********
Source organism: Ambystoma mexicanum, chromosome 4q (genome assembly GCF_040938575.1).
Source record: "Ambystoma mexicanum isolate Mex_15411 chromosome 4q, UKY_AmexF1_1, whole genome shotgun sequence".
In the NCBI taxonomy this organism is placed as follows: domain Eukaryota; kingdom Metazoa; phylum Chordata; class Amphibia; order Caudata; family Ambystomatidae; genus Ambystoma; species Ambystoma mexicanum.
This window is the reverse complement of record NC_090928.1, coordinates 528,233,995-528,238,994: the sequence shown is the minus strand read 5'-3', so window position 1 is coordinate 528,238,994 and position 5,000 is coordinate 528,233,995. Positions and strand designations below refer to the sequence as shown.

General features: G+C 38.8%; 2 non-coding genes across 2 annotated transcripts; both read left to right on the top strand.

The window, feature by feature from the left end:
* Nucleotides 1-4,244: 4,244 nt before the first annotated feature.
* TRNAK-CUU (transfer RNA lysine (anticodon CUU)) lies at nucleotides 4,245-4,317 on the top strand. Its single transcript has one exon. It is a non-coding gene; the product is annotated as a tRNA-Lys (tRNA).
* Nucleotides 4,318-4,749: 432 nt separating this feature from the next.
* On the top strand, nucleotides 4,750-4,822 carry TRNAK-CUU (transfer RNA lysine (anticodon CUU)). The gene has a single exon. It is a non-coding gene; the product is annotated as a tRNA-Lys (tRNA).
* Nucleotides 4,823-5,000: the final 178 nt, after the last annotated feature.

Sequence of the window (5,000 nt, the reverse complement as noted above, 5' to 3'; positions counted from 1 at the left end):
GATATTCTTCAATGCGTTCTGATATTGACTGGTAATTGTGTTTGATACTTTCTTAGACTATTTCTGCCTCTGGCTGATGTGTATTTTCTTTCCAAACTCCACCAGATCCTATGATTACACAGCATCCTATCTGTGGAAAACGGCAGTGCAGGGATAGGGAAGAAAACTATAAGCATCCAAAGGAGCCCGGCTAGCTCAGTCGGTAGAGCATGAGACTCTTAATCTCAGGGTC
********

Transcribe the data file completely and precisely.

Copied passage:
Source organism: Ambystoma mexicanum, chromosome 4q (genome assembly GCF_040938575.1).
Source record: "Ambystoma mexicanum isolate Mex_15411 chromosome 4q, UKY_AmexF1_1, whole genome shotgun sequence".
In the NCBI taxonomy this organism is placed as follows: domain Eukaryota; kingdom Metazoa; phylum Chordata; class Amphibia; order Caudata; family Ambystomatidae; genus Ambystoma; species Ambystoma mexicanum.
This window is the reverse complement of record NC_090928.1, coordinates 528,233,995-528,238,994: the sequence shown is the minus strand read 5'-3', so window position 1 is coordinate 528,238,994 and position 5,000 is coordinate 528,233,995. Positions and strand designations below refer to the sequence as shown.

General features: G+C 38.8%; 2 non-coding genes across 2 annotated transcripts; both read left to right on the top strand.

The window, feature by feature from the left end:
* Nucleotides 1-4,244: 4,244 nt before the first annotated feature.
* TRNAK-CUU (transfer RNA lysine (anticodon CUU)) lies at nucleotides 4,245-4,317 on the top strand. Its single transcript has one exon. It is a non-coding gene; the product is annotated as a tRNA-Lys (tRNA).
* Nucleotides 4,318-4,749: 432 nt separating this feature from the next.
* On the top strand, nucleotides 4,750-4,822 carry TRNAK-CUU (transfer RNA lysine (anticodon CUU)). The gene has a single exon. It is a non-coding gene; the product is annotated as a tRNA-Lys (tRNA).
* Nucleotides 4,823-5,000: the final 178 nt, after the last annotated feature.

Sequence of the window (5,000 nt, the reverse complement as noted above, 5' to 3'; positions counted from 1 at the left end):
GATATTCTTCAATGCGTTCTGATATTGACTGGTAATTGTGTTTGATACTTTCTTAGACTATTTCTGCCTCTGGCTGATGTGTATTTTCTTTCCAAACTCCACCAGATCCTATGATTACACAGCATCCTATCTGTGGAAAACGGCAGTGCAGGGATAGGGAAGAAAACTATAAGCATCCAAAGGAGCCCGGCTAGCTCAGTCGGTAGAGCATGAGACTCTTAATCTCAGGGTC